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What is SAR?

Sodium Adsorption Ratio, Irrigation, and Soil Health

 

Are you watering your plants to no avail? The chemistry of your irrigation water can be affecting your soil and the plants that depend on that soil for nutrients and moisture. Because water is a complex mixture of both organic and inorganic chemicals, there can be large variations in your water’s general properties. 

One such general property is the “sodium adsorption ratio” (SAR). While high SAR is not ultimately an issue of human health, it does have some other consequences–namely when it comes to your garden. In this water science deep dive, we explore what high SAR means for your garden.

Table of Contents:

What Is Sodium Adsorption Ratio (SAR)?

Sodium adsorption ratio (SAR) is a measure of the amount of sodium relative to the amount of calcium and magnesium in a water sample. Specifically, SAR is the ratio of the sodium concentration divided by the square root of half the sum of the calcium and magnesium concentration:



Note: The resulting solution to the SAR equation is unitless (because it is a ratio).

Why is SAR Important? 

SAR indicates the suitability of water for use in agricultural irrigation. High levels of sodium ions in water affect the permeability of soil and can lead to water infiltration issues.[1][2]

While the impact severity of high SAR water depends on many specific soil quality factors (such as soil type, texture, drainage capacity, etc), typically the higher the SAR, the less suitable the water is for irrigation.  

If your water has a high SAR, it generally means sodium in your water will cause hardening and compaction of your soil. This will reduce infiltration rates of both water and air.[3] Additionally, the increased salinity reduces the availability of water in storage which can be very important for a plant’s growth and resilience (especially if you’re the type who forgets to water sometimes).

Aside from decreased water infiltration and availability, high SAR may also lead to temporary oversaturation of surface soil, high pH, soil erosion, inadequate nutrient availability, and increased risk of plant diseases.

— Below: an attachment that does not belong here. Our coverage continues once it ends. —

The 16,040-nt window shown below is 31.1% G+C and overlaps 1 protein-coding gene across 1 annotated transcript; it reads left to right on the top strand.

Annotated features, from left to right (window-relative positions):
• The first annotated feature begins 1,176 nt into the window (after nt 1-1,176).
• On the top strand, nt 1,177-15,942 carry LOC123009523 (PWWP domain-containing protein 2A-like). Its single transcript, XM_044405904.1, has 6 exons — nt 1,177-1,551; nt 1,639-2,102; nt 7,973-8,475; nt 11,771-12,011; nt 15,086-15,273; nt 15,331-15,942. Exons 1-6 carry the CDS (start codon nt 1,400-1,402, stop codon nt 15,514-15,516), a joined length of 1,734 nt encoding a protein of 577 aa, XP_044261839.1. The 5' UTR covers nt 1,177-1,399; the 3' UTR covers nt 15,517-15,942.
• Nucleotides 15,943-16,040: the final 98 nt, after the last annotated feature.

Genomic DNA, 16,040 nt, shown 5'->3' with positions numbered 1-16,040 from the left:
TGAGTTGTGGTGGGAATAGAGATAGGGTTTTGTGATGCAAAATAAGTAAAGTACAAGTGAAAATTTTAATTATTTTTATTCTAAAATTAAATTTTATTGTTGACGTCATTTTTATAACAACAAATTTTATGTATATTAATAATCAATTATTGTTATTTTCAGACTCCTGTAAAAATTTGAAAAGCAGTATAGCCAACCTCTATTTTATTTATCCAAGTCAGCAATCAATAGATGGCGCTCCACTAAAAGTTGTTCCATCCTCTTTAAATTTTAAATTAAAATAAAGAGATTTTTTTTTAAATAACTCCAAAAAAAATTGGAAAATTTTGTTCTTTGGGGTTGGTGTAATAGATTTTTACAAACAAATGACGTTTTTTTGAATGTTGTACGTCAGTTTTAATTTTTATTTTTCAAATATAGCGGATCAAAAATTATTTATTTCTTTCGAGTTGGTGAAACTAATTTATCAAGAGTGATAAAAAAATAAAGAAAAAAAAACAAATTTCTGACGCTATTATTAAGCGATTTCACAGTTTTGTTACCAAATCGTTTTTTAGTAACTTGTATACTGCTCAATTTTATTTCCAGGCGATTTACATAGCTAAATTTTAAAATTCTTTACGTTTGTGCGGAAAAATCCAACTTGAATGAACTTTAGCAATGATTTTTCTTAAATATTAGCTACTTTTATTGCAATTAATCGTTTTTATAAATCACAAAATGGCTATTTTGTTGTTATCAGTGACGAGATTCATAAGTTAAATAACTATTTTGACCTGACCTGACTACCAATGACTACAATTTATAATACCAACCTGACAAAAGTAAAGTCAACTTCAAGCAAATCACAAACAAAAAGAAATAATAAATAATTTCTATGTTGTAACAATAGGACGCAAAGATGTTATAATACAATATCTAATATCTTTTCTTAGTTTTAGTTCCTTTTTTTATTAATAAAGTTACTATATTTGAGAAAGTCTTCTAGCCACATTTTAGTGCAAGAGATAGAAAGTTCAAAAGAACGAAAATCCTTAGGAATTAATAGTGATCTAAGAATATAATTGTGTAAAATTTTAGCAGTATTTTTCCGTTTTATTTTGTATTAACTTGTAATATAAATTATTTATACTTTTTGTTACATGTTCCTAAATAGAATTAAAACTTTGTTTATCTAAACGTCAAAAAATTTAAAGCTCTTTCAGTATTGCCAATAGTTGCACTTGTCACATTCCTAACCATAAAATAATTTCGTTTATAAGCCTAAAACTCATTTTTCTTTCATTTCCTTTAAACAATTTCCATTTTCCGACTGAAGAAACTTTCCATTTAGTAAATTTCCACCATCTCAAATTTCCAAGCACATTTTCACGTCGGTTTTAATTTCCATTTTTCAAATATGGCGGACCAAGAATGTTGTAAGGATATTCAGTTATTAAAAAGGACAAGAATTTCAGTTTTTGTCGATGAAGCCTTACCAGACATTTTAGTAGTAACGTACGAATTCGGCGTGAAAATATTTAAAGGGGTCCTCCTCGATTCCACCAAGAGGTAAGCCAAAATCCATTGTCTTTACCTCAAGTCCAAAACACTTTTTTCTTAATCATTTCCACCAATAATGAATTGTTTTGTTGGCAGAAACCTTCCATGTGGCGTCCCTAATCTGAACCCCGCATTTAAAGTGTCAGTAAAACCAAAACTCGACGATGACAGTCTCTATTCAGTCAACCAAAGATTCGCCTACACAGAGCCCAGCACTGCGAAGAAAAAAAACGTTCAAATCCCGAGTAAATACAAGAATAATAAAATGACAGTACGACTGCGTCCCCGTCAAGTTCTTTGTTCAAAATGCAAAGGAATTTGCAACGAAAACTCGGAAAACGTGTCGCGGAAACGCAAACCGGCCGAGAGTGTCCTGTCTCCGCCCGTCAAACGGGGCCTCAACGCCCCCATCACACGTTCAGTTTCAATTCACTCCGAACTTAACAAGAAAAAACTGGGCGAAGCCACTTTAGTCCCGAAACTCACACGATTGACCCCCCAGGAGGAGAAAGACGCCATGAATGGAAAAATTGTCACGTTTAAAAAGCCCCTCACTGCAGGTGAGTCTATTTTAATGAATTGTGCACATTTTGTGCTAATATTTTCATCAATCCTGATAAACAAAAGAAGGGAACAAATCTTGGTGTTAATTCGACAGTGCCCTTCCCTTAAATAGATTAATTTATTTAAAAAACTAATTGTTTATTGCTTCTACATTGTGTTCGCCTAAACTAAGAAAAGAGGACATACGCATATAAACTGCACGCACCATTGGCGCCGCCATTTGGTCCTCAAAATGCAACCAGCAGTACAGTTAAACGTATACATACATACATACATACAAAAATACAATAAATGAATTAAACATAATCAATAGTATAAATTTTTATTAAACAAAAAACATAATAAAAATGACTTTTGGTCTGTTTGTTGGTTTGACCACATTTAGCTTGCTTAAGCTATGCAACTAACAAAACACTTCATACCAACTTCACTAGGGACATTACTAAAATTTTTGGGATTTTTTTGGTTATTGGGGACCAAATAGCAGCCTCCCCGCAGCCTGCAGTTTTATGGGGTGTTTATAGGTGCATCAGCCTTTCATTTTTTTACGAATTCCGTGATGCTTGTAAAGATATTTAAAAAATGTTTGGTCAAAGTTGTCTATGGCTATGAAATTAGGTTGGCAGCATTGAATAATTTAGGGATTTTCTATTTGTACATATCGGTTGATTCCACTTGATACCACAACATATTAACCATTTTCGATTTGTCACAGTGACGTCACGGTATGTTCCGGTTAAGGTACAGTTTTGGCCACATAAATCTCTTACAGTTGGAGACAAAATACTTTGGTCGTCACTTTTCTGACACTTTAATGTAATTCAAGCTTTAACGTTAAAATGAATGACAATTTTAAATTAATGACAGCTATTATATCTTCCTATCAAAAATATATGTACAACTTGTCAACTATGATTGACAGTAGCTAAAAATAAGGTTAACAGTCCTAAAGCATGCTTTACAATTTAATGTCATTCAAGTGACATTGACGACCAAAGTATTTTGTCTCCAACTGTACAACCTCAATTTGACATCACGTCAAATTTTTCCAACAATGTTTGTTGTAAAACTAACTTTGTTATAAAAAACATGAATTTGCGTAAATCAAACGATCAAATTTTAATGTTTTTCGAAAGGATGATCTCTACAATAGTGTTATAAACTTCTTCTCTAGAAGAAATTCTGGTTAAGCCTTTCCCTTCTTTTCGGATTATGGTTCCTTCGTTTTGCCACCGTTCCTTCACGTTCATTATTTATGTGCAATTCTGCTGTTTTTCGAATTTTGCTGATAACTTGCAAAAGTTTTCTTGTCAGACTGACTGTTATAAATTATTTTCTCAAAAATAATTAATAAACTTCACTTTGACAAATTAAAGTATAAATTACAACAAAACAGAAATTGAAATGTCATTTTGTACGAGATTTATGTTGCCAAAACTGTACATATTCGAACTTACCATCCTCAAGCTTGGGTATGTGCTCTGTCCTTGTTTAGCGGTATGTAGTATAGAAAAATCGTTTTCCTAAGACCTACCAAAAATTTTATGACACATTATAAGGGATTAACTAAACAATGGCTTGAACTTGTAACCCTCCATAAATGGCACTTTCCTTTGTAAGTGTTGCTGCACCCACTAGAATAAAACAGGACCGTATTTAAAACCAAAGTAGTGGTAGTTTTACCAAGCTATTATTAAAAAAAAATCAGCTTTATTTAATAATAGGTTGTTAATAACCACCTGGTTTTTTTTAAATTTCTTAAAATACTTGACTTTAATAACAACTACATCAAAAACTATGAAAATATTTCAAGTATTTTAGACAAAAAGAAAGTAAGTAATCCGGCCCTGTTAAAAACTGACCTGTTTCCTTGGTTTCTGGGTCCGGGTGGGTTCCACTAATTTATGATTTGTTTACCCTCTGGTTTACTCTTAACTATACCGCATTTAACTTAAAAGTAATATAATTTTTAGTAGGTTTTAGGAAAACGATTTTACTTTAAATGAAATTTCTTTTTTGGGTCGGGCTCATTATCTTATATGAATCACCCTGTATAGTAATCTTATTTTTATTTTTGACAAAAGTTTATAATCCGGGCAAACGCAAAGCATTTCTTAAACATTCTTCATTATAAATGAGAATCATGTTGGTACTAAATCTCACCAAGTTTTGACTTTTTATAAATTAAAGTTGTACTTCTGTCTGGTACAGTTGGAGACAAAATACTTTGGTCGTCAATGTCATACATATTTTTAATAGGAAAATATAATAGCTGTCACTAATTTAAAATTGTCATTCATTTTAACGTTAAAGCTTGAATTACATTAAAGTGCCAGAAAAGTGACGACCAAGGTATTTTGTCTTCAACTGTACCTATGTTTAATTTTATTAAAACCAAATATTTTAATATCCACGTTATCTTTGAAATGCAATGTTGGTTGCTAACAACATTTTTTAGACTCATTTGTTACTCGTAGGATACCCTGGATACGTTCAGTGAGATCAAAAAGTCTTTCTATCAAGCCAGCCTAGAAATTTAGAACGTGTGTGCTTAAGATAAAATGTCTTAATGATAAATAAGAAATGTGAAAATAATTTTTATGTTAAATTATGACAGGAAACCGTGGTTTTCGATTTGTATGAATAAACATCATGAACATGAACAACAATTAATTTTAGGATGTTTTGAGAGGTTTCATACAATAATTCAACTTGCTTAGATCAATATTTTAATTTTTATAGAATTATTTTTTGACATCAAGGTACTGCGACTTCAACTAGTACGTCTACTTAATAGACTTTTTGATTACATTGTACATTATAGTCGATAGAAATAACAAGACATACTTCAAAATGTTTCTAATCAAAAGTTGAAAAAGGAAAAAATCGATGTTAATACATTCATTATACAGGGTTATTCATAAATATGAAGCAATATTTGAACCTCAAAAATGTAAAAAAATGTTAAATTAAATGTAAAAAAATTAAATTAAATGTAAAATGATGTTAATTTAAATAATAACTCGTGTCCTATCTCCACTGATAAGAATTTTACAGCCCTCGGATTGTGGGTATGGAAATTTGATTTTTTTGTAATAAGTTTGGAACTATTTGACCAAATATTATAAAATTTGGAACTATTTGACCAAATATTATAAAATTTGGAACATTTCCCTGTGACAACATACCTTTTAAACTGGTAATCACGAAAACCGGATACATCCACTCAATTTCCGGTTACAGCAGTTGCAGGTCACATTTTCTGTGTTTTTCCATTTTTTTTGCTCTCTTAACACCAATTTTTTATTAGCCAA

How water quality impacts fruits and vegetables 

Can I Water My Plants If My Water Has A High SAR? 

Typically, water with a SAR below 3 is fine for irrigating grass and other common ornamental landscape plants. Alternatively, water that has a SAR greater than 9 may cause significant permeability problems. This is even more true if you have fine-textured soil (like a silty-loam).

Coarse-textured (i.e sandy) soils, on the other hand, are typically less susceptible to permeability problems and SAR-related issues. For those types of soils, the irrigation water's SAR can be slightly higher with no major impact.

Crops very sensitive to SAR (values of 2-8):

  • Fruit
  • Citrus 
  • Nuts

Crops moderately sensitive to SAR (values of 8-20):

  • Beans

Crops moderately tolerant to SAR (values of 20-50):

  • Clover
  • Oats
  • Rice

Crops tolerant to SAR (values of 50-100):

  • Tomatoes
  • Beets
  • Wheat
  • Barley

How Do I Know If My Water Has A High SAR? 

Like most important water parameters, the only way to know your water quality is to have it lab tested.

Tap Score Essential City Water Test
Core Kit
Essential City Water Test
49 Analytes Tested
€152,95

Both tests include analysis for SAR, as well as many other parameters and contaminants. 

Along with the SAR evaluation, the professional water quality analysis will include irrigation quality and a detailed health/pipe risk analysis.

What Can I Do About Water With High SAR? 

While high SAR water can be used for irrigation purposes, soil may require amendments to prevent long-term damage. 

An amendment, such as gypsum, when added to soil or water will increase the calcium concentration in the water.[4] Subsequently, the SAR is reduced as the sodium to calcium ratio is also reduced.

However, it’s important to note that if infiltration is poor due to adverse soil texture, compaction, or a high water table, gypsum won’t lead to any major improvements.

Alternatively, you can also install a whole-home reverse osmosis system—although it is a pricier option. We recommend testing your water first in order to ensure you make the right choice (and don’t spend money unnecessarily).

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    About The Author

    CHIEF OPERATING OFFICER


    Kate leads operational strategy as COO at Tap Score and SimpleLab. She oversees daily, as well as long-term logistics for tens of thousands of environmental samples across hundreds of certified laboratories. However, she started her environmental testing career by way of scientific blog writing at Tap Score and it continues to be one of her favorite aspects of the business. Outside of Tap Score, Kate loves making homemade pasta, floral arranging, and singing along to Dolly Parton tunes.
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